‘An untapped resource’ – the inside track on home education from Stevenage expert
PUBLISHED: 11:28 06 April 2020 | UPDATED: 14:40 06 April 2020
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A leader in home education in Stevenage has shared the inside story of a community which now, with the help of a national lockdown, is entering the mainstream for the first time.
Geraldine Strohm has educated her daughter at home for over seven years. In that time, she says, the home education scene in Stevenage has grown from a quiet minority into a “remarkable community.”
“We prefer the term home education to home-schooling, which is an Americanism.” Geraldine tells The Comet. “It has the effect of making people think that what we do is ‘school at home,’ when in reality, home education is nothing like that.”
Geraldine says that major organisations have now come round to the idea that home education is “an untapped resource,” and is becoming a “viable option” for parents.
“Since I started in 2013, we have seen the growth of a huge network of home-ed groups and socialisation for young people. There are hundreds if not thousands of us in the Stevenage area, under the radar.”
Geraldine, who is also president of Stevenage Rotary, has been at the vanguard of new collaborations with Stevenage-based companies such as Airbus, and also North Herts College, in launching exciting opportunities.
One such opportunity is the STEM Discovery Centre, hosted at North Herts College, where young people can receive hands-on STEM sessions and be inspired towards a career in the sciences.
“Our young people have been programming the Mars Rover, and making rockets. My daughter is also on the Youth Council, and has been nominated for a Rotary Young Citizen award.”
Geraldine says the old-fashioned perception that home educated children are socially isolated and separated from their peers, couldn’t be further from the truth. “Sometimes finding the time to be at home is actually the most difficult, because there is so much going on,” she says.
What advice does Geraldine have, then, for the millions of parents who have been plunged into full-time teaching, almost overnight, due to the coronavirus lockdown?
“I do feel for the parents who have been thrown in the deep end,” she says. “I know they don’t feel like they’ve been given a choice. But good on them. They need to take a deep breath and ease their way into it.
“When I first started with my daughter, who is now 12, my first reaction was that I’m not a teacher, I can’t do that.”
Geraldine reassures parents that it “takes time” to get things right and “understand what motivates your children.”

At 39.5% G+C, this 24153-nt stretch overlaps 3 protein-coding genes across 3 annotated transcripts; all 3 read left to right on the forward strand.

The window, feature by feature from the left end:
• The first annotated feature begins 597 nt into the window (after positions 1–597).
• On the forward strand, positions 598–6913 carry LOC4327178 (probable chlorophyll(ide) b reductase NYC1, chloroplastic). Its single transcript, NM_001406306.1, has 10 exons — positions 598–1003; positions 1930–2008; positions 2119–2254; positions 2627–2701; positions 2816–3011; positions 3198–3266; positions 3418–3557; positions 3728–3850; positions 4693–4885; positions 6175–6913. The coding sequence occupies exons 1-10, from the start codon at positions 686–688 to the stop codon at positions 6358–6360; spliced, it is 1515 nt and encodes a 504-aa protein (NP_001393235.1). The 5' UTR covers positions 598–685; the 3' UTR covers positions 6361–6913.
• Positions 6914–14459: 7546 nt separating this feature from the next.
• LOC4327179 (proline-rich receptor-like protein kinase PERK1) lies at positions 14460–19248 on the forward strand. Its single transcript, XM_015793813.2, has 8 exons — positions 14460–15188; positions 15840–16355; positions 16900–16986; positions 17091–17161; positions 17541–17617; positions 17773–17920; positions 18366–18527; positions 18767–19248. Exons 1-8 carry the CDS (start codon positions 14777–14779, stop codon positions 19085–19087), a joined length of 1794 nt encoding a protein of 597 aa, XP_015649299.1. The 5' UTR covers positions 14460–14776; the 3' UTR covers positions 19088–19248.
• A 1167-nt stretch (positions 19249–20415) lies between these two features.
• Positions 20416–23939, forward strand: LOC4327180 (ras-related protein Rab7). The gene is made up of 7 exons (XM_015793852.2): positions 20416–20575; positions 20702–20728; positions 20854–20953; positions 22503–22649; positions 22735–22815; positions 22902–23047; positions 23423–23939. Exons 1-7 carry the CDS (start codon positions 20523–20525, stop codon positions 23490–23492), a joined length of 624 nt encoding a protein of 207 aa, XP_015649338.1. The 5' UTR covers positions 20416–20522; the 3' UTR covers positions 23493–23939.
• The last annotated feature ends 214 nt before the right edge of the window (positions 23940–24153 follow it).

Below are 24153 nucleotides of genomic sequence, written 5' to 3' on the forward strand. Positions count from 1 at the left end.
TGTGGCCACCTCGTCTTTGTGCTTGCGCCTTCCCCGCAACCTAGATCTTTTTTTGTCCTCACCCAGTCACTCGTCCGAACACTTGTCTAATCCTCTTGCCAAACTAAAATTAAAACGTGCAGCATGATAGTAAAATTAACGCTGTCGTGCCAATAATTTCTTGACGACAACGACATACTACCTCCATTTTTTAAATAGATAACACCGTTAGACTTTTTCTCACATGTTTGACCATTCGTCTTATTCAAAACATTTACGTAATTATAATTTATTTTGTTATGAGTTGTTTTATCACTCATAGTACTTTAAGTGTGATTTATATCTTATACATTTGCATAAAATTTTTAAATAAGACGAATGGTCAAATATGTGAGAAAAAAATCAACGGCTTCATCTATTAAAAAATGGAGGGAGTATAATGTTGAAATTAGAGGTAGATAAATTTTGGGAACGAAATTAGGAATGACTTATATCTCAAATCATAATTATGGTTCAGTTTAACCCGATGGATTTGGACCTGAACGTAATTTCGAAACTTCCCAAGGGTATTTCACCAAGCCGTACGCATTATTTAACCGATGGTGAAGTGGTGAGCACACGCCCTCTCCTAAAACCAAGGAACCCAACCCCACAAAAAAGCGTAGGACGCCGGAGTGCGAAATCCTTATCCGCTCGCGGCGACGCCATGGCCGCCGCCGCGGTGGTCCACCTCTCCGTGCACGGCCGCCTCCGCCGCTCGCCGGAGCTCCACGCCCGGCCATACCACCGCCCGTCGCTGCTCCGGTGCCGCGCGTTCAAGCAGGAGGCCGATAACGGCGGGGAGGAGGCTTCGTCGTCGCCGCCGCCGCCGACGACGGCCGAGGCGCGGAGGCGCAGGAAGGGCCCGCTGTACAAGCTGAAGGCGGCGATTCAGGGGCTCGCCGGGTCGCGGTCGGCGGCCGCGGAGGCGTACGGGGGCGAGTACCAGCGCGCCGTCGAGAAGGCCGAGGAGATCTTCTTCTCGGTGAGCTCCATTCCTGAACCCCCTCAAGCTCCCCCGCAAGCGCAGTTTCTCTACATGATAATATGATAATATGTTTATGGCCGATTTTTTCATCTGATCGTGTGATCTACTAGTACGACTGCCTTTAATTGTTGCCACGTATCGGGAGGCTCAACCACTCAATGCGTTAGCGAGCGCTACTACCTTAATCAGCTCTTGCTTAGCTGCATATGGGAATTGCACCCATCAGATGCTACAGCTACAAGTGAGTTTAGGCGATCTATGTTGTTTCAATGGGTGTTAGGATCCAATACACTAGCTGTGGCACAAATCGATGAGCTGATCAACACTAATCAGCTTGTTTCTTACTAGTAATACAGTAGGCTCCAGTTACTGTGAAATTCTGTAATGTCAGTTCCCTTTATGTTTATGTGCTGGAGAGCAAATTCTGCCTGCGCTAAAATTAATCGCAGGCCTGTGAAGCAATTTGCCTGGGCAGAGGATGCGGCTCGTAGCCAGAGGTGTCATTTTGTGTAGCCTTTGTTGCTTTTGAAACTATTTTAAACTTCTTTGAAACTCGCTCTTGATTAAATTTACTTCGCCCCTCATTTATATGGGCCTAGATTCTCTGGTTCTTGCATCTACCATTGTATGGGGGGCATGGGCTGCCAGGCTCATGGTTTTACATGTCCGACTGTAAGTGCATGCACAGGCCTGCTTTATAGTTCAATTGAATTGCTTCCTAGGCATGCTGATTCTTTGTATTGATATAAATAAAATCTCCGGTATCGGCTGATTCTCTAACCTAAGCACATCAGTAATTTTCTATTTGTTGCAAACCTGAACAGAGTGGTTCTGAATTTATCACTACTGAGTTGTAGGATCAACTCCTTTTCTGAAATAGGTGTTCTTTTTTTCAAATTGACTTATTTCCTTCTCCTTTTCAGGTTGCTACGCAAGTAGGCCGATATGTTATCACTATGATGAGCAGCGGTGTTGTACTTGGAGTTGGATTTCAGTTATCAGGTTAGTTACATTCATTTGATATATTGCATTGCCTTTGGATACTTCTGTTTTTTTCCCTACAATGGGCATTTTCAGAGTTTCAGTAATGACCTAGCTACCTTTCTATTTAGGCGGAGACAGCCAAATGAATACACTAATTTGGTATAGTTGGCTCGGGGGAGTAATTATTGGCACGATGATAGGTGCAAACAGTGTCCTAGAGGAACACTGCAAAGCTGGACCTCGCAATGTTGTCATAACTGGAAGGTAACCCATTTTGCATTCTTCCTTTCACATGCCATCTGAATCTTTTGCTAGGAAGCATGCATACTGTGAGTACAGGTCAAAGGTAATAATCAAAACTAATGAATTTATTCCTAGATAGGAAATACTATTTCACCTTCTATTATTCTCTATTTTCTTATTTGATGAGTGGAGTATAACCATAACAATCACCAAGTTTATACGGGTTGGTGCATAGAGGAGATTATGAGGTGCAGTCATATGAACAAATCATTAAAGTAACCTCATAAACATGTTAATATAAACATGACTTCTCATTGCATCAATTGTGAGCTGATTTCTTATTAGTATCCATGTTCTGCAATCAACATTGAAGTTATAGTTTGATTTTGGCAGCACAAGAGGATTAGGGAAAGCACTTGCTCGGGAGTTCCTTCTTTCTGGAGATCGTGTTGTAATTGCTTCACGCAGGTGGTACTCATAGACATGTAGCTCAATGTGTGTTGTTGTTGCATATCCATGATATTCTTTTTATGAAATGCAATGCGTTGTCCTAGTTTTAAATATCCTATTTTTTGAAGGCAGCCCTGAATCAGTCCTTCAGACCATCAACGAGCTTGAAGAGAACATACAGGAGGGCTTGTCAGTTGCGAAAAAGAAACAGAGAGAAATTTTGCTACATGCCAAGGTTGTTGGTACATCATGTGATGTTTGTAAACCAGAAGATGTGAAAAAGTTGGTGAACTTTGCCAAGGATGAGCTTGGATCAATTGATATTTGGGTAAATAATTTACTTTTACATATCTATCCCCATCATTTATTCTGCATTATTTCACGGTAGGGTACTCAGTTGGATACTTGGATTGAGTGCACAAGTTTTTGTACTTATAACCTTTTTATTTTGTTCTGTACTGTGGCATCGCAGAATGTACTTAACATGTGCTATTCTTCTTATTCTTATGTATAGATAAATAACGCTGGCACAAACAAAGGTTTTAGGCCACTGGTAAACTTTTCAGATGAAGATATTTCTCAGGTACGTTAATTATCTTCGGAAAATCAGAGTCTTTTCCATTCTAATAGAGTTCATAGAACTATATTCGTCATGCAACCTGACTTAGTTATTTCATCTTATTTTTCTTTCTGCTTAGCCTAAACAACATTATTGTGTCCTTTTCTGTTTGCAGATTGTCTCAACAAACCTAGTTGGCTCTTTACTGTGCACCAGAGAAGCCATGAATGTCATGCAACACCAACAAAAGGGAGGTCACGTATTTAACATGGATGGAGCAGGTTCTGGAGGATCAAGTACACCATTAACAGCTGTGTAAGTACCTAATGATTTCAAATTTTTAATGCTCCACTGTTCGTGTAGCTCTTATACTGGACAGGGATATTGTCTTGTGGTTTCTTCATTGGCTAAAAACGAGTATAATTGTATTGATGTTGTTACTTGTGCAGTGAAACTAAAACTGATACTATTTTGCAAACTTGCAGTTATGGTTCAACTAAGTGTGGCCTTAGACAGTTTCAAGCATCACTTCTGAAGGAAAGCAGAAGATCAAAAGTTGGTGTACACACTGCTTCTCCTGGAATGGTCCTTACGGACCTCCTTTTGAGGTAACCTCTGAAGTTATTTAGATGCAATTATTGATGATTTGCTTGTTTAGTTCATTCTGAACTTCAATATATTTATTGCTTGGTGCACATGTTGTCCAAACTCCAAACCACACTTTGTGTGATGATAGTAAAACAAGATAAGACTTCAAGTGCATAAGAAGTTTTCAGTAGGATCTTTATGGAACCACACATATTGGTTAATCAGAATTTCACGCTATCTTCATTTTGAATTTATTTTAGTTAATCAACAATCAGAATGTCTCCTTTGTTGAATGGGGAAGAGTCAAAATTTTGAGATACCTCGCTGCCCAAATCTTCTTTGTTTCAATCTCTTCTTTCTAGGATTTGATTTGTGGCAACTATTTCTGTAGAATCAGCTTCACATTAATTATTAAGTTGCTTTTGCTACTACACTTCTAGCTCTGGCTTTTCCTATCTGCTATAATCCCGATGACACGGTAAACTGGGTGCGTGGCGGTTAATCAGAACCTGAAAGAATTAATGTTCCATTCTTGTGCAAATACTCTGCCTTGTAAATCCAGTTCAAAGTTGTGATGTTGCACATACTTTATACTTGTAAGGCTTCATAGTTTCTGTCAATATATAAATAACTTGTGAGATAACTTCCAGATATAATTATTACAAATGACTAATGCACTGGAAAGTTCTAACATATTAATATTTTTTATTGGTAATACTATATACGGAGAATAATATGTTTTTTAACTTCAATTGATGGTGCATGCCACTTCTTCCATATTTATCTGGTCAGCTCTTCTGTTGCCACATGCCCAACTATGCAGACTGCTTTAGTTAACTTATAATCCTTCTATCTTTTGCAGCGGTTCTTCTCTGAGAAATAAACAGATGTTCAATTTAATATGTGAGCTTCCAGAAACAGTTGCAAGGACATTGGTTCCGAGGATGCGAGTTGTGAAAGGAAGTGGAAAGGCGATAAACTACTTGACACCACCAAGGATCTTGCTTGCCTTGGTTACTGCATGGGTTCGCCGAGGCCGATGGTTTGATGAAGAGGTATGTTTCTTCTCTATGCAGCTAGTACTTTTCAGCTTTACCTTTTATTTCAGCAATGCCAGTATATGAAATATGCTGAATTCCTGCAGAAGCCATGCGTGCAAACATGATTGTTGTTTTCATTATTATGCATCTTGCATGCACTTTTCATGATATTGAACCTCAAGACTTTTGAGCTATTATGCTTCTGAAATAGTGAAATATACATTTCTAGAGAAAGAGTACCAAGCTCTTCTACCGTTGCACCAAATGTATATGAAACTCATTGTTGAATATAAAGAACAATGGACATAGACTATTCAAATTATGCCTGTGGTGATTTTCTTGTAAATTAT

“There are many different ways of home educating: structured, semi-structured, autonomous. Some people use the Charlotte Mason approach, for example. Others use Forest Schools. There is no set way of doing it.”
Geraldine does warn, however, against trying to replicate the school environment from your kitchen table. “For a lot of people, trying to make a school at home simply doesn’t work. If it works for you, fantastic, but it’s important to go easy on yourself when this isn’t the reality.
“It’s not ‘I’m the teacher you’re the pupil.’ You are still their parent, and are still providing that love and care. At home, we don’t have to pretend we’re going to have an Ofsted inspection. With my daughter, I am a facilitator. If there is something she wants to know, we find the solution together. We’re very much a partnership.”
Geraldine says that parents can achieve far more than they think they can, and need to readjust their expectations.
“About five years ago there was a blog post by ‘Monkey Mum,’ an ex-headteacher, who broke down the school day over a full year, and she worked out that schools on average only provide about 51 minutes of active learning a day. 51 minutes. If you think about that, suddenly it makes it a whole lot easier to achieve your goals.
“The thing to remember is that education is compulsory, school isn’t,” Gerladine says. “It doesn’t work for everybody, but nor does mainstream school.”
Geraldine affirms that home education has never been more accessible than it is today, thanks in part to the mountain of resources provided by schools in the current climate – but also the marketplace of shared ideas online, including home school share, lapbooking, Yahoo groups, and Facebook groups.
“It’s actually really exciting,” Geraldine adds. “There is a whole community in Stevenage that people don’t know about.
“I hope that one thing which might come from this pandemic is that parents will see that home education is a very viable alternative to school.”
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